NORFOLK, Va. — Virginia's new hemp law violates the federal 2018 Farm Act, a newly filed lawsuit argues.
Northern Virginia Hemp and Agriculture LLC, a woman named Rose Lane, and Franny's Operations, Inc. filed the lawsuit on Sept. 1 in the Eastern District Court of Virginia.
The lawsuit names the state of Virginia, Gov. Glenn Youngkin, other state officials, and Commonwealth's Attorneys as defendants.
On July 1, a new law took effect in Virginia adding regulations to hemp-derived products and essentially banning intoxicating products, like Delta 8 THC.
The new requirements call for increased labeling and set a 25:1 ratio for the amount of non-intoxicating CBD compared to intoxicating THC that the products must follow.
In the lawsuit, the plaintiffs argue products that were legalized in the 2018 Farm Act, which was signed into law by former President Donald Trump, are now illegal under the state law.
The Farm Act removed hemp, a form of cannabis, from the definition of marijuana in the Controlled Substances Act.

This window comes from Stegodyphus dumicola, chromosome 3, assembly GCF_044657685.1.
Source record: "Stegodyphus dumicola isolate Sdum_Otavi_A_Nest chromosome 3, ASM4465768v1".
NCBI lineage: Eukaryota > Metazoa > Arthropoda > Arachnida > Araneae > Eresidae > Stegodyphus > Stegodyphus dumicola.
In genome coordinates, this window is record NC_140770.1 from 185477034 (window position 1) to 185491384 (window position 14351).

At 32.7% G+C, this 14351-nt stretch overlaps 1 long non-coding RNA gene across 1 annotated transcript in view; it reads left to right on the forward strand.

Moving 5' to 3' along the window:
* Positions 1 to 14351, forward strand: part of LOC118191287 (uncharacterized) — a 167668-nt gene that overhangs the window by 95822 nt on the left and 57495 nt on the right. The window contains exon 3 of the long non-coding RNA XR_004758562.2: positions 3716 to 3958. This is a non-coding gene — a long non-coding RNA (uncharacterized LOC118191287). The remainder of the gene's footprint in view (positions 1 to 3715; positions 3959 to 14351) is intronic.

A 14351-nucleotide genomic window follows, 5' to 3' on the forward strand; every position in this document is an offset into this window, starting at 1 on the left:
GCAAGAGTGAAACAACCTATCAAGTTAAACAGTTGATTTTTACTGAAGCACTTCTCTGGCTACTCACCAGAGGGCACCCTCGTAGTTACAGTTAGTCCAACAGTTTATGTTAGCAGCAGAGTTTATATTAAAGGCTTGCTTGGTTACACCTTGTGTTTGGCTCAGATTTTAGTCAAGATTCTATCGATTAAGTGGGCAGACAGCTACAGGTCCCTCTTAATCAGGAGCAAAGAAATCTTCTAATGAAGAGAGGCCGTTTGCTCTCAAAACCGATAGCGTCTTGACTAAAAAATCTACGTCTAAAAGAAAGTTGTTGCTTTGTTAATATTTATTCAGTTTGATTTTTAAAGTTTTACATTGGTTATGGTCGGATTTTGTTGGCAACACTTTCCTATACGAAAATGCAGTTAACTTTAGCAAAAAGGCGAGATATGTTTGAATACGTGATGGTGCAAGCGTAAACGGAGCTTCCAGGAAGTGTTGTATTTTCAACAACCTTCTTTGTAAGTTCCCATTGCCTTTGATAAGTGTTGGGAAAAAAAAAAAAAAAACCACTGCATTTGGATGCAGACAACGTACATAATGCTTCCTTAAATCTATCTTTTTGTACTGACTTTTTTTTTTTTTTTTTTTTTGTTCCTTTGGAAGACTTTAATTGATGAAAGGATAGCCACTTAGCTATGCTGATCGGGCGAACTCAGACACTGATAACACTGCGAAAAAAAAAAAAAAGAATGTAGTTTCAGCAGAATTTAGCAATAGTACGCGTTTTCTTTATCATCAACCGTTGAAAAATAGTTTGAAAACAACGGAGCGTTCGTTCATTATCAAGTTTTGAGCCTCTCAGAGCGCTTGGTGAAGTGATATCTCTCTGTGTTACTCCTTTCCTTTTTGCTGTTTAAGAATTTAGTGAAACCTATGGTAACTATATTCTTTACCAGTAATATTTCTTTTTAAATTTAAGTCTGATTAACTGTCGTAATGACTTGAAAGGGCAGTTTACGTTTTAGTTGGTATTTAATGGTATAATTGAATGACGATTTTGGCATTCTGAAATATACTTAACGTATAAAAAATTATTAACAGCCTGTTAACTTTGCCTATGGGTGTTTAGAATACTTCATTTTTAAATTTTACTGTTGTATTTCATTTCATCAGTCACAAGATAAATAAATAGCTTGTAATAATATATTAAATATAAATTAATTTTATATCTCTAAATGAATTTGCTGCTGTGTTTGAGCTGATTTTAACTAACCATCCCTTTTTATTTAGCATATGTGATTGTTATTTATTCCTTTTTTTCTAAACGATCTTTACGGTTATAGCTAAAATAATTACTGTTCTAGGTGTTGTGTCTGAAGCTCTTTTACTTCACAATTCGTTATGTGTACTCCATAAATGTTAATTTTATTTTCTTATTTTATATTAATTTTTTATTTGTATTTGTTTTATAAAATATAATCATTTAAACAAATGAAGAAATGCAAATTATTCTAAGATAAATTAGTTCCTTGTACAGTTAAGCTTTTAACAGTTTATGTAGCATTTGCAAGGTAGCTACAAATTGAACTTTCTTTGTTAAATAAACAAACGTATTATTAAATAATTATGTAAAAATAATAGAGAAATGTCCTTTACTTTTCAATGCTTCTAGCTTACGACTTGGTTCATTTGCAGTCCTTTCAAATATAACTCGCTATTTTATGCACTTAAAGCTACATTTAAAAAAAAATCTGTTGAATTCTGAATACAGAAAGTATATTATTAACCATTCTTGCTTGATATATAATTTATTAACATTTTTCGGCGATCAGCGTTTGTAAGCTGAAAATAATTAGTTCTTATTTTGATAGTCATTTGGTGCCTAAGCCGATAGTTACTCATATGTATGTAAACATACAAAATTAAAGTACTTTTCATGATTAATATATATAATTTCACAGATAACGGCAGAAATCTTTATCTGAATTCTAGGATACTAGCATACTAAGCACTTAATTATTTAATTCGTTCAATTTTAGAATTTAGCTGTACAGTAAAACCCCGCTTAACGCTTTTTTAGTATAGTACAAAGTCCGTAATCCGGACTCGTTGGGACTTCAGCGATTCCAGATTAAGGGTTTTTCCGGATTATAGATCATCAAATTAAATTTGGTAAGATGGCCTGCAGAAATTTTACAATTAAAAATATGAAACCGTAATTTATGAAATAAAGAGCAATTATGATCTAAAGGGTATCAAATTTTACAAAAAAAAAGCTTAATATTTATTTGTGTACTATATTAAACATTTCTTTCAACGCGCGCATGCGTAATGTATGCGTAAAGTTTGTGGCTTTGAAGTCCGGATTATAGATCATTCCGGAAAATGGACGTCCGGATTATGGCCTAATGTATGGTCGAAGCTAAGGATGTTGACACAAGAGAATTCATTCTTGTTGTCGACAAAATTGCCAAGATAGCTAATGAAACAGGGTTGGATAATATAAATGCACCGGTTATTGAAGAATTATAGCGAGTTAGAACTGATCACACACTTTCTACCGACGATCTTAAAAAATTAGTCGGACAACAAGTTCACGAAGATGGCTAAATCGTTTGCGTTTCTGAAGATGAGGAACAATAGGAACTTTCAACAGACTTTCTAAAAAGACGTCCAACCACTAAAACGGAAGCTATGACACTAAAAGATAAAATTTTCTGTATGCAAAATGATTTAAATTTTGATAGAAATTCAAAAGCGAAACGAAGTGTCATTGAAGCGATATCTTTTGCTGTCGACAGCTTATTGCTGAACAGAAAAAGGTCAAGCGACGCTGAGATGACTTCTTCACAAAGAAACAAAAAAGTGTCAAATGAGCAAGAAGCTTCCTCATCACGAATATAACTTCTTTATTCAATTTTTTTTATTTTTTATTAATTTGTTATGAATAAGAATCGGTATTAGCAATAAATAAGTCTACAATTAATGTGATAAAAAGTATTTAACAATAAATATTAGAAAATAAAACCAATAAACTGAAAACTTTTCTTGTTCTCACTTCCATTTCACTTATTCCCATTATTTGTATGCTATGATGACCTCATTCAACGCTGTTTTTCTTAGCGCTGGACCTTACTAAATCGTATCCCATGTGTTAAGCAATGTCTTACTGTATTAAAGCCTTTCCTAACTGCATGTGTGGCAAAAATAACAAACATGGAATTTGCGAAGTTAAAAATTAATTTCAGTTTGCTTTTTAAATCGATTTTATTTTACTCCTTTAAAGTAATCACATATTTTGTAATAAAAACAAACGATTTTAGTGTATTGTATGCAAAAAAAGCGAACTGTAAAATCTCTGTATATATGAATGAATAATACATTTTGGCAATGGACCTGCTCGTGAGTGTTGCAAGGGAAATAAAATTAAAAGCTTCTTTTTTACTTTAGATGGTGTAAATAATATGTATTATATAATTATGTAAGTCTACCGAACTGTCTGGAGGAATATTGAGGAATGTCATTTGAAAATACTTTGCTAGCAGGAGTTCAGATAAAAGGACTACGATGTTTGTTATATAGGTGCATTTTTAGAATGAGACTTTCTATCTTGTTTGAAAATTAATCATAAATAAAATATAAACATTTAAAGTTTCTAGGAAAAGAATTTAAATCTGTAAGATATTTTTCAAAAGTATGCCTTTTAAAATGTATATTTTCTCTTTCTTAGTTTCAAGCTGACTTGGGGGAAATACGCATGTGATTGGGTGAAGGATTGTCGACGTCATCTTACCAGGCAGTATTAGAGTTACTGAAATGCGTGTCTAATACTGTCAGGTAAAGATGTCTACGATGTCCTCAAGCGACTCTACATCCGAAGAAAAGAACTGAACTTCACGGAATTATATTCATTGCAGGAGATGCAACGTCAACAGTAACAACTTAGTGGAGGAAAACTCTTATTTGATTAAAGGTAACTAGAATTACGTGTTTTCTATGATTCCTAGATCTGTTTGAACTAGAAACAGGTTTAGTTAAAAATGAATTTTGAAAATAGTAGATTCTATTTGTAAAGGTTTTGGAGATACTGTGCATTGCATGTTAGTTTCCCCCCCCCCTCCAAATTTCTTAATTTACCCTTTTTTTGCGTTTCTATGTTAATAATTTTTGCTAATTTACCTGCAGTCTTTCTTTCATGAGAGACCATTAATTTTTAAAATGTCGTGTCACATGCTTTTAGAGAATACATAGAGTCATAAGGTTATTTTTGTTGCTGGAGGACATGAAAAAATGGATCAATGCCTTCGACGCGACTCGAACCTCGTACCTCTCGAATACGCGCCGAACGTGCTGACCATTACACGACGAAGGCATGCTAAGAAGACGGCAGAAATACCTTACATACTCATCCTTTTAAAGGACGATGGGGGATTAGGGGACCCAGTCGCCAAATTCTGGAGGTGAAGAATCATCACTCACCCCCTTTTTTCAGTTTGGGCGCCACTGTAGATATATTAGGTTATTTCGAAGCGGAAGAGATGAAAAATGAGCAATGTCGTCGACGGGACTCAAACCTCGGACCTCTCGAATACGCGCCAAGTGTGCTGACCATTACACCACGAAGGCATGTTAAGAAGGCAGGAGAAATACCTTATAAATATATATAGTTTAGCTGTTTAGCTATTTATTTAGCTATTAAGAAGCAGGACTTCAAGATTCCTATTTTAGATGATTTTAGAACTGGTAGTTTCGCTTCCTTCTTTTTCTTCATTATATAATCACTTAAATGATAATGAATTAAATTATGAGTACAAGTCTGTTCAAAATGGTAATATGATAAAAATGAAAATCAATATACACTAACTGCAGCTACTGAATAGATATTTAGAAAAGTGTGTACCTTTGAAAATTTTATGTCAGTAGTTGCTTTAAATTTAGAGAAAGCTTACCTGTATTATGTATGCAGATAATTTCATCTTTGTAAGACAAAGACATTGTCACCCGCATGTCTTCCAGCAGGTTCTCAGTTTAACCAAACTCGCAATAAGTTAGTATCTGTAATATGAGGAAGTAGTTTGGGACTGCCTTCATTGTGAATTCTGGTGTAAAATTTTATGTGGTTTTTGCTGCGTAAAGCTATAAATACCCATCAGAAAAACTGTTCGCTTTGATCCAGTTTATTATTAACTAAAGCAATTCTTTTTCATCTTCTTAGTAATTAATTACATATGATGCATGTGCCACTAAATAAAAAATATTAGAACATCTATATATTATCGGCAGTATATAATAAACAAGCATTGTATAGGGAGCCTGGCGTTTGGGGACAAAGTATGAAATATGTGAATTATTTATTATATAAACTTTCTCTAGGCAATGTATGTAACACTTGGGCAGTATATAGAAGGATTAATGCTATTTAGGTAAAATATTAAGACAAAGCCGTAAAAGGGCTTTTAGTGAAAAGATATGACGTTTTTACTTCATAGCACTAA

Since then, stores around the country began selling hemp products, like Delta 8 THC and CBD.
Supporters of Virginia's law, including Gov. Youngkin, have said the intent is to keep intoxicating products out of the hands of children and have sought to limit them from being sold.
Among the plaintiffs is Northern Virginia Hemp and Agriculture LLC (NOVA Hemp), a retail store in Marshall that was selling hemp products but says due to the new law, 95-percent of what they were selling is now considered illegal.
Rose Lane is a resident of Virginia who was using hemp products to help with arthritis, among other issues.
Franny's Operations Inc. operates a store in Warrenton and says they've suffered a 90-percent loss in sales since the law took effect.
The lawsuit seeks to prevent Virginia from enforcing the state law.
News 3 reached out to Gov. Youngkin's office for a response, but did not get a response yet. This story will be updated if a response is provided.